Vitamin B1, Plants and Vodka May Be Your Best Mosquito Repellants

vt-17.jpgTaking vitamin B1 and planting a few plants really beats toxic chemical insect sprays. Find out how you can repel mosquitoes safely and naturally.

Just when things start to warm up and you’re checking catalogs for that new, flashier outdoor barbecue that does everything but make the potato salad, a lonely mosquito celebrates the new season with a dive bomb into your right forearm, reminding you that we don’t actually own spring — they do. At least, that’s the story if you live in an area ridden with mosquitoes. If you’re sensitive to chemical sprays, how can you reclaim your summer evenings? Here are a few remedies you may not have thought of — mosquito repelling plants, vitamin B1, and, yes, vodka. Check them out.

  • Plants: You may know that some plants repel insects. To make your home and garden less inviting for mosquitoes, try planting rosemary, marigolds, citronella grass, and catnip. Rosemary does well in warm weather, but not in cold. Plant it in a pot, and bring indoors for the winter. If you like the smell of marigolds, put them right in the garden: If not, pot them so you can keep them on the perimeter. Citronella grass smells like lemon — that’s where citronella oil comes from. Many people grow it for ornamental purposes, or to give the garden a fresh lemony scent. Catnip may attract the neighborhood felines, but, let’s face it, that’s better than mosquitoes. Note: Stay away from lemony catmint: It smells like skunks when it’s wet.
  • Vitamin B1: Mosquitoes hate the smell of vitamin B1 and, if you take it, they’ll also hate the smell of you. Don’t worry — it won’t repel any humans. There’s no info on exactly how much is needed, but about 50 — 100 mg a day should do it. Fortunately, vitamin B1 is water soluble so you don’t have to worry about too much building up in the system — what your body doesn’t use will flush right out. If you live in an area with mosquitoes you’ll need to take it regularly. If you’re just going to the woods or some other mosquito-infested area, start taking it several days beforehand.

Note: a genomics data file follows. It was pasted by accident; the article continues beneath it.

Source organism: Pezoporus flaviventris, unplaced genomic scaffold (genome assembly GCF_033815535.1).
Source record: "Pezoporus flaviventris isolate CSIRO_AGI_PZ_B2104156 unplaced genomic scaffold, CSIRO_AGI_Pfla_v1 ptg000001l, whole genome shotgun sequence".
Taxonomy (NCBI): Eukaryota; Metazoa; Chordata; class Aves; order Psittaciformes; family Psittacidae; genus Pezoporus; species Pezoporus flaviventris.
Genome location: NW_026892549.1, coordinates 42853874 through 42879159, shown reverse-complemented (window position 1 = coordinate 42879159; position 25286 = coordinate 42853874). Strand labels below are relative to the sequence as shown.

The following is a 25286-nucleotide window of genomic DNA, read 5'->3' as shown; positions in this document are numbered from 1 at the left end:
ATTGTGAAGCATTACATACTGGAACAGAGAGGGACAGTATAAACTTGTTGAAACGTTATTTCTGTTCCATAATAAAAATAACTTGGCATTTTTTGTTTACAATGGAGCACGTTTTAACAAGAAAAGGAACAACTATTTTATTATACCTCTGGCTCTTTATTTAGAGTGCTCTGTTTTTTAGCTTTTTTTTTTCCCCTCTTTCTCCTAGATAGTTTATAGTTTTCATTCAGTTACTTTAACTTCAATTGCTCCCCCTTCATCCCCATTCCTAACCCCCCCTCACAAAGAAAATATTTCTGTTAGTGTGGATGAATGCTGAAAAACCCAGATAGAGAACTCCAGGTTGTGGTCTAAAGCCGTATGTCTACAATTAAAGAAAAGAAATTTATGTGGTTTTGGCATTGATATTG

• Vodka: This, too, is related to plants. Crush the leaves of a ‘mosquito plant’ — you can get them at any garden store — into vodka to release the plant’s oils. Put the infusion into a spray bottle and use it as you would any other insect repellent.

If you’d really like to get the most out of this spring and summer, take a little extra time for strategic planting, and stock up on vitamin B1 — start taking it tomorrow and you’ll be ready in plenty of time. As for the vodka: since it’s a little on the expensive side, and since you’re now going to be able to make use of that barbecue, you might want to save it for a Bloody Mary. Bon appetit!

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